Honors College Connects
Creating a Brighter Future for Our Community
Honors College Connects arranges partnerships between students and local organizations in need.
This program cultivates leadership, research, and professionalism in Honors College students through a partnership with Leadership Fairfax and local non-profit organizations.
Throughout the year, students from diverse disciplines and interests work as a team to organize a plan and produce a product, service, or solution that serves the community.
Collaborative Project Portfolio
Serving Our Community
The Honors College's work with the local community, matching their needs with student interests, has produced a deep relationship that has a positive impact on the lives of hundreds of residents every year.
Our collaboration with Women Giving Back, which provides clothing to women and children in need, grew out of an Honors College Connects project originally conducted through service to HomeAid Northern Virginia.
In 2012, Christy Eaton, HomeAid's executive director, asked a team of Honors College students to improve their nonprofit's outreach to the community. She suggested that some students and their Leadership Fairfax advisor, Melson Martis, visit WGB store to become better informed about the program and the positive impact it had on its clients' lives. The students, who volunteered to work in the warehouse, shared their experience with their classmates. The following year, the entire Honors College freshman class volunteered during June orientation.
The WGB-Honors College relationship has quickly grown to a level we never imagined. Now, WGB is a stand-alone nonprofit that serves the community in substantive ways, and our participation has grown with it:
- The Mason Nation 9/11 Day of Service now includes a clothing drive.
- About 100 Mason community members volunteer at WGB every January for the Martin Luther King Day of Service
- Up to 500 incoming Honors College freshman serve at the WGB site in Sterling, Virginia, each June as part of their three-day orientation.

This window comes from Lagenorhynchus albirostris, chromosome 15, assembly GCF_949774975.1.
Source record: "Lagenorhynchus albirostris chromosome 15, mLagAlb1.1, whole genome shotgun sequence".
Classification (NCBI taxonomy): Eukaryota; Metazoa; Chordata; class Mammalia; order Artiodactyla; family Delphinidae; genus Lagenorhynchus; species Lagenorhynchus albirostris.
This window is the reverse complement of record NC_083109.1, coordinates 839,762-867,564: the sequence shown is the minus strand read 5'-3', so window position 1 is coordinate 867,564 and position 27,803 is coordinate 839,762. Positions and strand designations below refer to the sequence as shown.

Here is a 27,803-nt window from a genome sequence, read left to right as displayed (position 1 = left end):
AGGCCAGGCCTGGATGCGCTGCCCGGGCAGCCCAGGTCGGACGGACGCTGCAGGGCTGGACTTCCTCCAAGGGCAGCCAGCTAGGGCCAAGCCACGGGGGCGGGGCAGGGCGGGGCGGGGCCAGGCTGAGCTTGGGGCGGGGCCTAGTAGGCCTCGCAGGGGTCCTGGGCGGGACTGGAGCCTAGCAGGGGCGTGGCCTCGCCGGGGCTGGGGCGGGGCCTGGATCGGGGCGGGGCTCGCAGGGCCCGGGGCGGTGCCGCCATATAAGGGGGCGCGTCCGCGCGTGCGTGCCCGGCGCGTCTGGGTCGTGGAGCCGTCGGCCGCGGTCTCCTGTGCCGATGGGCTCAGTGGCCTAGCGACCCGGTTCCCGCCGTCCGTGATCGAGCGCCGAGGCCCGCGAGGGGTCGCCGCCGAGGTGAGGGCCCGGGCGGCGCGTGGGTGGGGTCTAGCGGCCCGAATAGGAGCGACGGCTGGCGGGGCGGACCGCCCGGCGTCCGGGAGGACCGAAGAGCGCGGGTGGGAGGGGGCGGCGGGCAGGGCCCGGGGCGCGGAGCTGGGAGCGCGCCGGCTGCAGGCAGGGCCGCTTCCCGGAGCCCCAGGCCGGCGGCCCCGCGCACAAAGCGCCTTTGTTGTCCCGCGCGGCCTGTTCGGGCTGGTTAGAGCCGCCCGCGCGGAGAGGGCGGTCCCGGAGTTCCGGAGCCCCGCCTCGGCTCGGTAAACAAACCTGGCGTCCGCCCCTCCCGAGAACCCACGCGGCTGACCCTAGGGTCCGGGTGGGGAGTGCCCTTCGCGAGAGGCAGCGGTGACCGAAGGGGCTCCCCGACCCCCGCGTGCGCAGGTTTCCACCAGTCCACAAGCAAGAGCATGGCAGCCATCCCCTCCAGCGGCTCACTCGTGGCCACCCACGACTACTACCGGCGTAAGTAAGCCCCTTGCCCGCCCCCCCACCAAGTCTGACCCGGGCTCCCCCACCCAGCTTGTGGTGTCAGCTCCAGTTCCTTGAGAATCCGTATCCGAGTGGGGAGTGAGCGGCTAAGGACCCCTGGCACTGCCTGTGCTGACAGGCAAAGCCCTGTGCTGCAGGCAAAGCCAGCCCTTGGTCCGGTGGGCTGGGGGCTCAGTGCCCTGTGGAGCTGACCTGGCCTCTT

Solving Problems Through Community Partnerships
The Northern Virginia Mental Health Foundation, which helps people with mental illness reach the services they need, asked the Honors College to create a sustainable fundraising plan, as nonprofits often struggle with maintaining consistent funding.
A team of students from multiple academic disciplines, including community health, economics, government, and neuroscience, researched fundraising strategies and produced a comprehensive 3-year fundraising plan, which included potential donors and other partnerships the foundation could pursue.
Bringing Insight From the Classroom to the Community
Computer CORE, a nonprofit that offers computer literacy skills training as part of a workforce development curriculum, asked the Honors College to help identify employment opportunities for its clients.
Our student team produced a detailed report on employment trends in three regional market segments, and developed a plan to help Computer CORE clients find work when their training was complete.
This project refined Computer CORE's services by clarifying the needs of employers, preparing clients for real-world demands and success in the job market.
Past projects include:
- "The Faces of the Arts in Fairfax: Social Media and Crowd Sourced Video Campaign" for the Arts Council of Fairfax County
- "Employment Opportunities, Trends, and Pathways for Success 2016-2019" for Computer CORE
- "Good Shepherd Housing Video" for Good Shepherd Housing and Family Services
- "Planning to Make Money When Money Matters" for Northern Virginia Mental Health Foundation
“I want to emphasize to you the importance of this team and this project to the (Northern Virginia Mental Health) Foundation. We were so impressed with their dedication and output that it has affected the Board in a very positive way. At the same time the students were working on a Fund Raising Plan, we were working on a Marketing Plan and now we are ready to put those together at our next meeting. None of this would have been possible without the engagement of this team. Seldom have I ever worked with a team that has accomplished more than they have.”
— Peter Clark, President, Northern Virginia Mental Health Foundation